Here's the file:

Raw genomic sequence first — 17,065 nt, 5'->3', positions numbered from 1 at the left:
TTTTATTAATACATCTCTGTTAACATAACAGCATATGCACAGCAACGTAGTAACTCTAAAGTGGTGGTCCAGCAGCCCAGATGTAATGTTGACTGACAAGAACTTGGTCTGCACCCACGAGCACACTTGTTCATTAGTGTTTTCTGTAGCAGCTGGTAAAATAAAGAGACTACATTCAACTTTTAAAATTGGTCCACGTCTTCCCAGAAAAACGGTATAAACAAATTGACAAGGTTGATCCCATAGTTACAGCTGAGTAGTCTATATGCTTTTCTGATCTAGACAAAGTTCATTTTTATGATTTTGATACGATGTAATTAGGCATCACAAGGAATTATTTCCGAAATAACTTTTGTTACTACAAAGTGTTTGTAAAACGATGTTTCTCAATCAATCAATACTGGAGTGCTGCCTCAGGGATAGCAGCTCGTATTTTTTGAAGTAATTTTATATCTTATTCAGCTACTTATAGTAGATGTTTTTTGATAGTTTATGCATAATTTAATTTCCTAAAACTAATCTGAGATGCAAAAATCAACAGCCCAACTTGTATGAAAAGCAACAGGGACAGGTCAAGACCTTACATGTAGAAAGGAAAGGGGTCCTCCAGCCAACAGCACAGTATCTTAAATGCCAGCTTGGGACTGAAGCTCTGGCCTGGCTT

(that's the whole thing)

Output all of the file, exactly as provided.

Raw genomic sequence first — 17,065 nt, 5'->3', positions numbered from 1 at the left:
TTTTATTAATACATCTCTGTTAACATAACAGCATATGCACAGCAACGTAGTAACTCTAAAGTGGTGGTCCAGCAGCCCAGATGTAATGTTGACTGACAAGAACTTGGTCTGCACCCACGAGCACACTTGTTCATTAGTGTTTTCTGTAGCAGCTGGTAAAATAAAGAGACTACATTCAACTTTTAAAATTGGTCCACGTCTTCCCAGAAAAACGGTATAAACAAATTGACAAGGTTGATCCCATAGTTACAGCTGAGTAGTCTATATGCTTTTCTGATCTAGACAAAGTTCATTTTTATGATTTTGATACGATGTAATTAGGCATCACAAGGAATTATTTCCGAAATAACTTTTGTTACTACAAAGTGTTTGTAAAACGATGTTTCTCAATCAATCAATACTGGAGTGCTGCCTCAGGGATAGCAGCTCGTATTTTTTGAAGTAATTTTATATCTTATTCAGCTACTTATAGTAGATGTTTTTTGATAGTTTATGCATAATTTAATTTCCTAAAACTAATCTGAGATGCAAAAATCAACAGCCCAACTTGTATGAAAAGCAACAGGGACAGGTCAAGACCTTACATGTAGAAAGGAAAGGGGTCCTCCAGCCAACAGCACAGTATCTTAAATGCCAGCTTGGGACTGAAGCTCTGGCCTGGCTT